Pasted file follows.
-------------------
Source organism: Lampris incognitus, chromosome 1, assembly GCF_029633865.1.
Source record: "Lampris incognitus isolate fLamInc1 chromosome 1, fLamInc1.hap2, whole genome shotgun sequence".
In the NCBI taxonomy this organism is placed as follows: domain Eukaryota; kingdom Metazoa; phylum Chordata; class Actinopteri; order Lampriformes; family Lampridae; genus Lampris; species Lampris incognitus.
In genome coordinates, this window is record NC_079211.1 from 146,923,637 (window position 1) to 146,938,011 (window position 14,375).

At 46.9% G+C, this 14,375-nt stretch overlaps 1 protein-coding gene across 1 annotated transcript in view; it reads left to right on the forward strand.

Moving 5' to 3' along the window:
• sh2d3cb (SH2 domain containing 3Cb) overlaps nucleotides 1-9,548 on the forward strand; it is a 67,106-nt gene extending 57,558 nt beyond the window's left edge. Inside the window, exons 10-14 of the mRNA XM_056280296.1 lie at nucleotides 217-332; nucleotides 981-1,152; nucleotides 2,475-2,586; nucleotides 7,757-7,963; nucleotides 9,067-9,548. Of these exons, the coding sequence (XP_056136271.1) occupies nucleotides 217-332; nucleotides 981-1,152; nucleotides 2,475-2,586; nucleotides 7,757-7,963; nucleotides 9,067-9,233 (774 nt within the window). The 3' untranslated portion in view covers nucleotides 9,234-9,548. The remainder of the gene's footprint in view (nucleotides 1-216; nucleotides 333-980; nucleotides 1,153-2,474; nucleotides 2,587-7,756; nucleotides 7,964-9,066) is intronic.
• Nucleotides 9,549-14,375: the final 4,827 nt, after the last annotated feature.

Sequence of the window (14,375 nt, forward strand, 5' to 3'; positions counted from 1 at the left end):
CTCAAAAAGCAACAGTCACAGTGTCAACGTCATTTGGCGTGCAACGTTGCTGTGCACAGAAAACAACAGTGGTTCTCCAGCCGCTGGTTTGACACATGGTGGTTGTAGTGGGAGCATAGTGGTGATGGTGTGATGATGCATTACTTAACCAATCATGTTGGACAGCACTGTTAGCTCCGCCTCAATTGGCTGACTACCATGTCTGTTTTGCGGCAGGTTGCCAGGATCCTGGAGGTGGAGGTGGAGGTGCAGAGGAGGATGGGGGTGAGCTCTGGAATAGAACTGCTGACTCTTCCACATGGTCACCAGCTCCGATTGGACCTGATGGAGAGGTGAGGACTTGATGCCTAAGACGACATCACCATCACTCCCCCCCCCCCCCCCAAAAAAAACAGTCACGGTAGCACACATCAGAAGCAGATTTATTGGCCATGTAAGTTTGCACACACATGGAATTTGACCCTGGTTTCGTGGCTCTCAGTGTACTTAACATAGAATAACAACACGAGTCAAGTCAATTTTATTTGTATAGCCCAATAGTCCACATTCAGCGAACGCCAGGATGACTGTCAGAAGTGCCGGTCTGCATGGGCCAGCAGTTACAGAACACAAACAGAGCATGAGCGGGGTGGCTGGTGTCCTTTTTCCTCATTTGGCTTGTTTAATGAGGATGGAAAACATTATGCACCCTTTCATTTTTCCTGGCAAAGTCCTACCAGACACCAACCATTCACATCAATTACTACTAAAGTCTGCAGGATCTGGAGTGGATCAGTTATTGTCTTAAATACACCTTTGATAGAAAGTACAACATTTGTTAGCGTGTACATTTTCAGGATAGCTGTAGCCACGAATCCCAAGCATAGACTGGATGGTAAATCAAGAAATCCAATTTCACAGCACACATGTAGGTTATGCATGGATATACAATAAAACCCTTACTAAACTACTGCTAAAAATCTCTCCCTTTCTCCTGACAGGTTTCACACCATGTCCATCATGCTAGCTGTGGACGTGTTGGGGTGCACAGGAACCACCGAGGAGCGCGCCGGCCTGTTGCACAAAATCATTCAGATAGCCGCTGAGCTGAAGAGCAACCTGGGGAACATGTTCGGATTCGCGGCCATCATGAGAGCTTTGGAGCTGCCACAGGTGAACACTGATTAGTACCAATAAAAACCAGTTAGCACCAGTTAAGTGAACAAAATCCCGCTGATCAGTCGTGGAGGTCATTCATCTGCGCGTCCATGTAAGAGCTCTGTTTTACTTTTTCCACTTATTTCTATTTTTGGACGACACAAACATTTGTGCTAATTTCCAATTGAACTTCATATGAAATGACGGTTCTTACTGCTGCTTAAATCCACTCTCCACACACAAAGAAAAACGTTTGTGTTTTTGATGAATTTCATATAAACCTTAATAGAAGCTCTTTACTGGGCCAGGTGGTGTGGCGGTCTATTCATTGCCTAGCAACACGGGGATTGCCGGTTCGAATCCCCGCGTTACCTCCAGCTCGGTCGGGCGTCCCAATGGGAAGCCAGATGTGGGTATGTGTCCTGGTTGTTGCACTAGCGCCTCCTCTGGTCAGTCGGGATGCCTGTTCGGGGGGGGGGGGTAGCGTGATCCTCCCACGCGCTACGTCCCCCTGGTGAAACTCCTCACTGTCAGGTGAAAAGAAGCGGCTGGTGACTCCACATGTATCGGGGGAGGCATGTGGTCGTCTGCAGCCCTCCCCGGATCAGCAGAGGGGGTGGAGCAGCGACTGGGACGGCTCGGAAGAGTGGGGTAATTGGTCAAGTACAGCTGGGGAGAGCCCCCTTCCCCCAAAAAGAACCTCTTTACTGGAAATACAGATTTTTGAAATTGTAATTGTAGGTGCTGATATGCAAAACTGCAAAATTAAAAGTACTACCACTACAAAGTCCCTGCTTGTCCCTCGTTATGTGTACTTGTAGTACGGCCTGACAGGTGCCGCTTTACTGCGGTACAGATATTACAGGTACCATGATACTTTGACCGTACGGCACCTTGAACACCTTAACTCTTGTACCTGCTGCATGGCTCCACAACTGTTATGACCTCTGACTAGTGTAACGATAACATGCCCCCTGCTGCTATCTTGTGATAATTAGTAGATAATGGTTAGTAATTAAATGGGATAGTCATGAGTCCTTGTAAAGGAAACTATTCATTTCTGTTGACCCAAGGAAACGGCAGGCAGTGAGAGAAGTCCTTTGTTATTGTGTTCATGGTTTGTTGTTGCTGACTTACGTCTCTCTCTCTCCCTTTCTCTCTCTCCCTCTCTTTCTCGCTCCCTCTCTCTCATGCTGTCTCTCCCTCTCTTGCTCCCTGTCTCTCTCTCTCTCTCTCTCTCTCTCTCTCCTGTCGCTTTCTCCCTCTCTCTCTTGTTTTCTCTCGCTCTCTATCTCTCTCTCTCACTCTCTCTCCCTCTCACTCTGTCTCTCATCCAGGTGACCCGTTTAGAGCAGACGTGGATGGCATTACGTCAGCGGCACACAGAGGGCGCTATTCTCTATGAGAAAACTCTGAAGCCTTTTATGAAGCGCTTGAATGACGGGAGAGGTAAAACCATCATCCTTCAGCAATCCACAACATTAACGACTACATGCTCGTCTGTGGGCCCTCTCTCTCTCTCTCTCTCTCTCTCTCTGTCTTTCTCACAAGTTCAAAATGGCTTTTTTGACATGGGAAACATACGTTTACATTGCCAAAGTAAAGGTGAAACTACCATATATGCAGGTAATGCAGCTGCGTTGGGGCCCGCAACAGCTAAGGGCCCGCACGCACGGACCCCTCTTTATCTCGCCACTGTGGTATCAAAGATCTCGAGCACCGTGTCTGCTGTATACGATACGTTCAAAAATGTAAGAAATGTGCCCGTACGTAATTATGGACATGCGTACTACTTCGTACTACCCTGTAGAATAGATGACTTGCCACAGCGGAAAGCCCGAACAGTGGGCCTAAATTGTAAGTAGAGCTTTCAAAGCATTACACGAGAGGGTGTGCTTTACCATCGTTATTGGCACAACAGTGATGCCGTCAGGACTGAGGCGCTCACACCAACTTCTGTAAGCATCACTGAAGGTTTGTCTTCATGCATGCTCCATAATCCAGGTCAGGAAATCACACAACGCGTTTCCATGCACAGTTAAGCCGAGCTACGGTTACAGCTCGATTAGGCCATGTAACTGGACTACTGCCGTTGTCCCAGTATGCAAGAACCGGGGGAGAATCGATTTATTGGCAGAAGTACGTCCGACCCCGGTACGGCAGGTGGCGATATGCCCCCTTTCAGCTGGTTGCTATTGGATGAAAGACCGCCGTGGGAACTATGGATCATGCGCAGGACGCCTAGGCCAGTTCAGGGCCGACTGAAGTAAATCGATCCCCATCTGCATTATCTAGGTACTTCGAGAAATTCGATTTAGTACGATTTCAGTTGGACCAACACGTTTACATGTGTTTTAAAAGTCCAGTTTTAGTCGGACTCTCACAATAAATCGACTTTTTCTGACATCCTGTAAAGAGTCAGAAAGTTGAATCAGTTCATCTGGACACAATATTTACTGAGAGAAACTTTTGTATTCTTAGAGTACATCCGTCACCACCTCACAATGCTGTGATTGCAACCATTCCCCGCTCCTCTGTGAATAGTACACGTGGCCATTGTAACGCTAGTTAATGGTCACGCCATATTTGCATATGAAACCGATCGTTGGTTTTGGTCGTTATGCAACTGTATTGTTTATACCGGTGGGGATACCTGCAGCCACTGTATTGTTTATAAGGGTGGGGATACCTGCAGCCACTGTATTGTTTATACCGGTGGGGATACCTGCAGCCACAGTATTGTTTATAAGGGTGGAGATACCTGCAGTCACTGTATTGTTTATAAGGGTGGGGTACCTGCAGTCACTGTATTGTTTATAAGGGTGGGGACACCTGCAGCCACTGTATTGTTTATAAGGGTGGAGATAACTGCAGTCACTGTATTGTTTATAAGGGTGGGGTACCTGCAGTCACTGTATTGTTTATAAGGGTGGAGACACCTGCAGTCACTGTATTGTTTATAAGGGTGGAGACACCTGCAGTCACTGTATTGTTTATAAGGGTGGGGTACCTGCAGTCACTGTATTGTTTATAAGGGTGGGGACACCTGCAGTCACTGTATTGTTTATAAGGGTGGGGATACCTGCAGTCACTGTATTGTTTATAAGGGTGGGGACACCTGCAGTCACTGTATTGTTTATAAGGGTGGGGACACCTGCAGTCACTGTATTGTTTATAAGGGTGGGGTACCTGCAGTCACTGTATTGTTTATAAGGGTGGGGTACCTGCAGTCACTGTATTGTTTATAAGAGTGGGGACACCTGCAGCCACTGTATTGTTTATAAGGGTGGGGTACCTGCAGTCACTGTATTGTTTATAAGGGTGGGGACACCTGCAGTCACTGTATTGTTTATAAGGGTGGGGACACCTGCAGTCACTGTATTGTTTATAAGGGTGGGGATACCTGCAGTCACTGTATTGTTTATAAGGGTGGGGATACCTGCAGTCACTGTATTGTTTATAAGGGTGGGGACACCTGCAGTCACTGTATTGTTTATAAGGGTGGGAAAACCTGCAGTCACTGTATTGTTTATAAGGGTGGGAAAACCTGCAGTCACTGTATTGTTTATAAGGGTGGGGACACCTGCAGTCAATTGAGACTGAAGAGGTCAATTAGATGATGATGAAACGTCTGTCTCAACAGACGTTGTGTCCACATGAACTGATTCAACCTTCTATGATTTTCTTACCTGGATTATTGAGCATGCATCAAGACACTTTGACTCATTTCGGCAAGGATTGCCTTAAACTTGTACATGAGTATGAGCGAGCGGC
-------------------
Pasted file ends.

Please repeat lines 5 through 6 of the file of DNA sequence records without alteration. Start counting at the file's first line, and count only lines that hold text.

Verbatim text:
At 46.9% G+C, this 14,375-nt stretch overlaps 1 protein-coding gene across 1 annotated transcript in view; it reads left to right on the forward strand.

Moving 5' to 3' along the window: